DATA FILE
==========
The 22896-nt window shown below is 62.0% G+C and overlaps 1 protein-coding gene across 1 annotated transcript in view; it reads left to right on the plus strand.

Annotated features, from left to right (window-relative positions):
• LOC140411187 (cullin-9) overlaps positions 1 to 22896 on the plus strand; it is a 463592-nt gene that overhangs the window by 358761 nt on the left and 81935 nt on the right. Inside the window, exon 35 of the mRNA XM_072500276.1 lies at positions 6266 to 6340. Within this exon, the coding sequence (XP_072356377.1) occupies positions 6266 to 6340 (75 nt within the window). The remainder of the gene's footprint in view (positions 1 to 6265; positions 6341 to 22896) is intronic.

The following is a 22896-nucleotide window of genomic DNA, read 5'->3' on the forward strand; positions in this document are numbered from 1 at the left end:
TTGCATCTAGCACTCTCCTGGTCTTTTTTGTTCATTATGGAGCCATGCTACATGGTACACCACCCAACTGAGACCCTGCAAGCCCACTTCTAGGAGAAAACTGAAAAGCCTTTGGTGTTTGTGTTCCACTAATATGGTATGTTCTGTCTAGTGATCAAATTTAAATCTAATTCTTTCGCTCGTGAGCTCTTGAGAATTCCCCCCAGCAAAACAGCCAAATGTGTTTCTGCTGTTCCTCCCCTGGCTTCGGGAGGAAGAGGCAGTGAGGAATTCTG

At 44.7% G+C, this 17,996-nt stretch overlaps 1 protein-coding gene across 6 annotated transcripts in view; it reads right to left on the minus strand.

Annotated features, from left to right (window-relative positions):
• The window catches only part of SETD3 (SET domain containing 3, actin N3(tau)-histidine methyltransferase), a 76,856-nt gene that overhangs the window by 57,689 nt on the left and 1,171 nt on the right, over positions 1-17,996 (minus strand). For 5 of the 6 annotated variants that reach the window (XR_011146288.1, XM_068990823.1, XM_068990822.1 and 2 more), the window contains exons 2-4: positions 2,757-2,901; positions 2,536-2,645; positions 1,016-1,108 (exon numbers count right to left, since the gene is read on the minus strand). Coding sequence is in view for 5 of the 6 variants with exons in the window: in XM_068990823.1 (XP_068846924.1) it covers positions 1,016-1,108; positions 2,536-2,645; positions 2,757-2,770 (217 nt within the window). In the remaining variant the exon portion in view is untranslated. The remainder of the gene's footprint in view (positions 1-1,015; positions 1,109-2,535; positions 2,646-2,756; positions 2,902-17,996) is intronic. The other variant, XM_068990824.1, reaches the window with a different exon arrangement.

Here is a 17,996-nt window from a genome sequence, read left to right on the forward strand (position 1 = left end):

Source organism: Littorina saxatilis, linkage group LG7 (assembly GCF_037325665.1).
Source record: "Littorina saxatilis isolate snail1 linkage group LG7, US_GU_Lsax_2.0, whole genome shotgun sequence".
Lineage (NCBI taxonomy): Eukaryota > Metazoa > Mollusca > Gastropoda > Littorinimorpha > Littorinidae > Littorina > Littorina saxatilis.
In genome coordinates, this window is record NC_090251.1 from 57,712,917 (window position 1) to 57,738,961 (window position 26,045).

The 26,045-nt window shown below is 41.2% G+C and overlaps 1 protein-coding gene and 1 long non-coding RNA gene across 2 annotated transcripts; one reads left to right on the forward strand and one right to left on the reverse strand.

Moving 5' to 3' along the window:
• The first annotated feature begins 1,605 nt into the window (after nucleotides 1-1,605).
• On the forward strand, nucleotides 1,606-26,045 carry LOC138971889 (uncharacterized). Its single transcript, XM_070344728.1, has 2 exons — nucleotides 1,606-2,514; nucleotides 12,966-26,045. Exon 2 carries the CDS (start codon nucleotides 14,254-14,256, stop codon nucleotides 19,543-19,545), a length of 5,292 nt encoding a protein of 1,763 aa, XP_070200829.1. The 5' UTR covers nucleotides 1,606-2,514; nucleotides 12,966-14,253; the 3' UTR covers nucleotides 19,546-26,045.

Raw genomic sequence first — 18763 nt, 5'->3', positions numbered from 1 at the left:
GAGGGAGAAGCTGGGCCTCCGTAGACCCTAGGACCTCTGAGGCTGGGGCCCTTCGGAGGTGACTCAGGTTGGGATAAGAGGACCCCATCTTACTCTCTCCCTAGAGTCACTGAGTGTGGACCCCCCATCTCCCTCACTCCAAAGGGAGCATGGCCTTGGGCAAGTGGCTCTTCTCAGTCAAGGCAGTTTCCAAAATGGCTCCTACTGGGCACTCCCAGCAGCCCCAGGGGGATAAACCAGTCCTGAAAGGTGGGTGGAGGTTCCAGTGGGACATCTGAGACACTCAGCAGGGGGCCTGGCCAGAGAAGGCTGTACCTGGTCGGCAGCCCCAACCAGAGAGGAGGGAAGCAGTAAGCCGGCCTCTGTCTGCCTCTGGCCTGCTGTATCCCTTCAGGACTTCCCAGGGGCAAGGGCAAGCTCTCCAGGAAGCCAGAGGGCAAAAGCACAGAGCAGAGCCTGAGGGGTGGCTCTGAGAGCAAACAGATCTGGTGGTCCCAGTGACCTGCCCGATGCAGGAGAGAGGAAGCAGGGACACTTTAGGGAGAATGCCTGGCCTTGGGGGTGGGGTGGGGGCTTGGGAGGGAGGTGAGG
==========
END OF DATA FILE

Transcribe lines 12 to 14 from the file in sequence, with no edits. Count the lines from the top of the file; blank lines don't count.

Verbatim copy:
Lineage (NCBI taxonomy): Eukaryota > Metazoa > Mollusca > Gastropoda > Littorinimorpha > Littorinidae > Littorina > Littorina saxatilis.
In genome coordinates, this window is record NC_090251.1 from 57,712,917 (window position 1) to 57,738,961 (window position 26,045).

The 26,045-nt window shown below is 41.2% G+C and overlaps 1 protein-coding gene and 1 long non-coding RNA gene across 2 annotated transcripts; one reads left to right on the forward strand and one right to left on the reverse strand.